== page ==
Insights & Advice

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Market’s correct imbalances

It always happens. Sometimes it takes longer than one would like, but sanity returns to the stock market when you least expect it.

The only word that accurately described the stock market at the beginning of this week was “parabolic.” On Tuesday, believe or not, the total worth of just one stock, Apple, was larger than the entire value of the Russell 2000 small cap index. It was also much greater than the entire value of the U.K. stock exchange.

Story stocks like Tesla were rising along with the technology-heavy NASDAQ index. Stay-at-home stocks were logging daily gains that in normal times would take years to achieve. But by Thursday, investors decided it was time to get off the merry-go-round. The problem with doing that is that everyone tries to exit through the same small door at the exact same time.

As you might imagine, technology stocks took the brunt of the sell-off. On Thursday, the NASDAQ fell 4.96%. The benchmark S&P 500 Index suffered along with it, falling more than 3.52% by the close. The Dow, considered to represent the industrial sector, also declined, but not nearly as much (2.78%).

Friday’s news that the economy added 1.371 million jobs, while the unemployment rate fell from more than 10% to 8.4%, helped stocks to recover some of their losses at first. That did not last long as the averages were hit yet again. For some readers, this week’s sharp decline may feel like the end of the world is coming; it is not. We have all just become too accustomed to day-after-day of rising markets. But markets go both ways. I am not too worried about this one. Instead, I believe this will usher in a new trading range for the market, and possibly a trend change in what works and what doesn’t.

There are too many uncertainties facing investors during the next two or three months. The presidential election is just one of them. We don’t know if we will be facing a new wave of the coronavirus triggered by back-to-school contact as well as the cold weather and flu season. As for a vaccine, we don’t know when, or if, one will be developed this fall and how fast it can be delivered to the population.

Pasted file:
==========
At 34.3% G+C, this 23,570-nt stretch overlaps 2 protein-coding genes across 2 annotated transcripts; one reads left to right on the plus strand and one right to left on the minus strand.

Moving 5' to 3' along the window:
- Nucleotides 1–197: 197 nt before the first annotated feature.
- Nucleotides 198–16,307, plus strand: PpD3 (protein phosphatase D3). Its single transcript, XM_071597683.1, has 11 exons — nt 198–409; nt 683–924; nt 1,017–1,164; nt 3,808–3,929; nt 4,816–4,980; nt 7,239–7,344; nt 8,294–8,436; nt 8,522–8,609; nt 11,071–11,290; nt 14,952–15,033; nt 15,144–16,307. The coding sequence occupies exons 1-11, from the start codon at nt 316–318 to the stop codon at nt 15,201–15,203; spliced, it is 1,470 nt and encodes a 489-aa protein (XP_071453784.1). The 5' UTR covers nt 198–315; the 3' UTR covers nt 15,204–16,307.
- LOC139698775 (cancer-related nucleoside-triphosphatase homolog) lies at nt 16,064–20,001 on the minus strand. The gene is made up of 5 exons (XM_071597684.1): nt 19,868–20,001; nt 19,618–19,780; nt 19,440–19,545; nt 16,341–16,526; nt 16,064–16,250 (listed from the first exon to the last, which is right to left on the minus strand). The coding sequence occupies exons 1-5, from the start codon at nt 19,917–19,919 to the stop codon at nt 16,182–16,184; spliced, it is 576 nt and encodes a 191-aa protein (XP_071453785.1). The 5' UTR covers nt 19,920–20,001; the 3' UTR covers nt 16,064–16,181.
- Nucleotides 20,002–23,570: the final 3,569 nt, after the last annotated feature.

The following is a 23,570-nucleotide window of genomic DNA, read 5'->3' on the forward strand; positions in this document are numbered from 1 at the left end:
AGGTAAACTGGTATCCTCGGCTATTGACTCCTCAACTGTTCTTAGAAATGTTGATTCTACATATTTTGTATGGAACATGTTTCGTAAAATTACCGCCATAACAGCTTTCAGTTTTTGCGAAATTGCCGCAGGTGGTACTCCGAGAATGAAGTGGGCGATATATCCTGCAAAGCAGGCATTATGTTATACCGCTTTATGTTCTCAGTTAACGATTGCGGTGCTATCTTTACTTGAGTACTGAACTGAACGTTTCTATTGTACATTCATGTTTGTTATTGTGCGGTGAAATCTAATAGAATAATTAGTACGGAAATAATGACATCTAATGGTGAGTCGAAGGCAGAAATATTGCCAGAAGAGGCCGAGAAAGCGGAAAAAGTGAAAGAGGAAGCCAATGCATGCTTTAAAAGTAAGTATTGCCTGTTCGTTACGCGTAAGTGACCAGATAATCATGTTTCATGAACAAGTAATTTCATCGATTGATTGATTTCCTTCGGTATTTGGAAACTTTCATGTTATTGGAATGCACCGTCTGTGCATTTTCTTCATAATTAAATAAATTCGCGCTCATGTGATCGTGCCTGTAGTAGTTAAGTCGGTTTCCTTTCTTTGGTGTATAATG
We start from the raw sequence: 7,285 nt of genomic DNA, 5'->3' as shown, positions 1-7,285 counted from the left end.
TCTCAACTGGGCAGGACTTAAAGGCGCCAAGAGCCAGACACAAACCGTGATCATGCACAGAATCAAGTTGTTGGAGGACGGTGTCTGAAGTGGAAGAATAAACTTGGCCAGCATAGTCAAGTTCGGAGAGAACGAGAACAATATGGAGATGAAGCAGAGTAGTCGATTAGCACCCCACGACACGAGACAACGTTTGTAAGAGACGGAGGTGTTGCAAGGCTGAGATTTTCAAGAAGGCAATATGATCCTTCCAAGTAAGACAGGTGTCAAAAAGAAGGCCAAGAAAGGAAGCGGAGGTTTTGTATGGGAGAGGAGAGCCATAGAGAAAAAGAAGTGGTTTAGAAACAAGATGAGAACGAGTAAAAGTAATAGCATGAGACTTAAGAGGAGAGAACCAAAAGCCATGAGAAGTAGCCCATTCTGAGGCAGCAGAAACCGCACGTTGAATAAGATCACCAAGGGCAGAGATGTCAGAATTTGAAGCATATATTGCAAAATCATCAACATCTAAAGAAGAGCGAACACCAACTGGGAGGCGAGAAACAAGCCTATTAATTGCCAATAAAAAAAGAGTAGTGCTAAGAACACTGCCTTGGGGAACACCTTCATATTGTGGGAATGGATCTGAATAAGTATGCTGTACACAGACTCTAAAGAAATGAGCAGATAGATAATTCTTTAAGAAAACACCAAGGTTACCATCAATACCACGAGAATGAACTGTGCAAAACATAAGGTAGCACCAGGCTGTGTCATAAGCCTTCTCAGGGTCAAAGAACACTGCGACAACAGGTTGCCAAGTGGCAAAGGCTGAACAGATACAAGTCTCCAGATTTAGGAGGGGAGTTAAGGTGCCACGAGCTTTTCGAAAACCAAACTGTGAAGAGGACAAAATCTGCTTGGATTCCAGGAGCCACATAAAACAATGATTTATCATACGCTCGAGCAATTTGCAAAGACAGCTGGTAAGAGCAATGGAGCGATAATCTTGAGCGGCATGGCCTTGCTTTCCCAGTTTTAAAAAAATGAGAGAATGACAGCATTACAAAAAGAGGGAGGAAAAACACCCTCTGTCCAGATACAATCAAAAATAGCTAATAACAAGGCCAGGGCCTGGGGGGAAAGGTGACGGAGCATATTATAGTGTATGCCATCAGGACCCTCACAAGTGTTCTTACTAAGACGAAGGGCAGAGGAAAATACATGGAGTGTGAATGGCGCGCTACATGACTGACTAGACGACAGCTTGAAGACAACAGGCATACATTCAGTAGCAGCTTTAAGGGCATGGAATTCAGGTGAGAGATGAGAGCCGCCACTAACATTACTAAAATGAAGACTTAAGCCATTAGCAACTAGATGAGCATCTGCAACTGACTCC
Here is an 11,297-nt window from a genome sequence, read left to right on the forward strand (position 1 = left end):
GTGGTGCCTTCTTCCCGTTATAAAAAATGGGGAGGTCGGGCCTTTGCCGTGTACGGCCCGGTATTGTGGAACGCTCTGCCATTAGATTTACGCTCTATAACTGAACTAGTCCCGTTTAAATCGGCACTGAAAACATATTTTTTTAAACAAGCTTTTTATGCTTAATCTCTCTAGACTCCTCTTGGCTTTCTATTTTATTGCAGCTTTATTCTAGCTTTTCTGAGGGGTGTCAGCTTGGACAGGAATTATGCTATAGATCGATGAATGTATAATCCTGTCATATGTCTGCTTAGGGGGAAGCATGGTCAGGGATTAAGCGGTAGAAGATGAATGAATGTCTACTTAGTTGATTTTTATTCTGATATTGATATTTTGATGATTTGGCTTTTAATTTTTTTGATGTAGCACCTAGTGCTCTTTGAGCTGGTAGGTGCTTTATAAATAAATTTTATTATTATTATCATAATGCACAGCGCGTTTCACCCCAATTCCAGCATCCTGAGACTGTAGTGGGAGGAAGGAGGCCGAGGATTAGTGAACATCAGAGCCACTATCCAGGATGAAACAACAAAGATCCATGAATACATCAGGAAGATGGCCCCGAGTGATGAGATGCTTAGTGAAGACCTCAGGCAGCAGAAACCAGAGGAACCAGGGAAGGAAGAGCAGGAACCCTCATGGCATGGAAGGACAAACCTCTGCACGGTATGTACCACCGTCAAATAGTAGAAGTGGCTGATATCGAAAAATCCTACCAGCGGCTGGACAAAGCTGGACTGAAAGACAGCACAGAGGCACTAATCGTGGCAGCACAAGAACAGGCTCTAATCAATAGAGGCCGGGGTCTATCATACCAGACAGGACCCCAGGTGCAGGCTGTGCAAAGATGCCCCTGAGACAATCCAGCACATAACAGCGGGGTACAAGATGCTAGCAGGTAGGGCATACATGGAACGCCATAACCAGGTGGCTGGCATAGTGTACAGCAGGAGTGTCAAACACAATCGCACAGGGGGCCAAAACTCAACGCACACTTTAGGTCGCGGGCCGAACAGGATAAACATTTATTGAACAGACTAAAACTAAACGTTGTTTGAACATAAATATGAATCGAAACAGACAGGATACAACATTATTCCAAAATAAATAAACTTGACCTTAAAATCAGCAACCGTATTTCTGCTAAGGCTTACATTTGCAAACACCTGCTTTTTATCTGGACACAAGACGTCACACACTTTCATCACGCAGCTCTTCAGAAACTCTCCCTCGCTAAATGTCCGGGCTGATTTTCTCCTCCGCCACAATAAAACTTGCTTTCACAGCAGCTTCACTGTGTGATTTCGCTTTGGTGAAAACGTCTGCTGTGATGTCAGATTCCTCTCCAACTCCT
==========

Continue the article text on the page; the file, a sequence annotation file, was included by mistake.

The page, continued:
All of the above should cap the upside somewhat for stocks, at least until we get better clarity. Yet, continued support by the Fed should prevent markets from falling out of bed. I also expect to see market leadership change somewhat. As such, we might see a bifurcation among the market indexes. We could see a period where technology, as represented by the NASDAQ, continues to fall, while the Dow gains ground. The S&P, under that scenario, could remain choppy.

In that kind of market, less attention would likely be paid to the growth and FANG names, but more interest in investing in areas like financials, industrials, and maybe the energy sectors. Those three areas have underperformed the markets dramatically since March, as have value stocks altogether.

If you compare the Russell 1000 growth versus value indexes, growth stocks rose 33% this year through Wednesday, while the value stock index dropped 9%. That’s a 42 % difference–the largest in the history of the Russell 1,000 Index, dating back to 1978. Maybe it is time for investors to look at value?

As regular readers know, I have warned you of this impending correction over the last two weeks. I wasn’t sure of the day, or week, but too many conditions were flashing yellow, or even red, indicating an impending decline. Now that we have it, take a deep breath and realize that this is part of stock investing.

I don’t expect too much more damage on this selling spate. I figure 100 points downside on the S&P 500 Index to somewhere around 3,300, or a little lower if things get out of hand. As it stands, we already have had a 6.6% pullback in two days! If so, that would be about an 8% decline, at least for the benchmark average. NASDAQ, which is down almost 10% in two days, could see a much greater hit, largely because it has gained so much more than the other averages since March.

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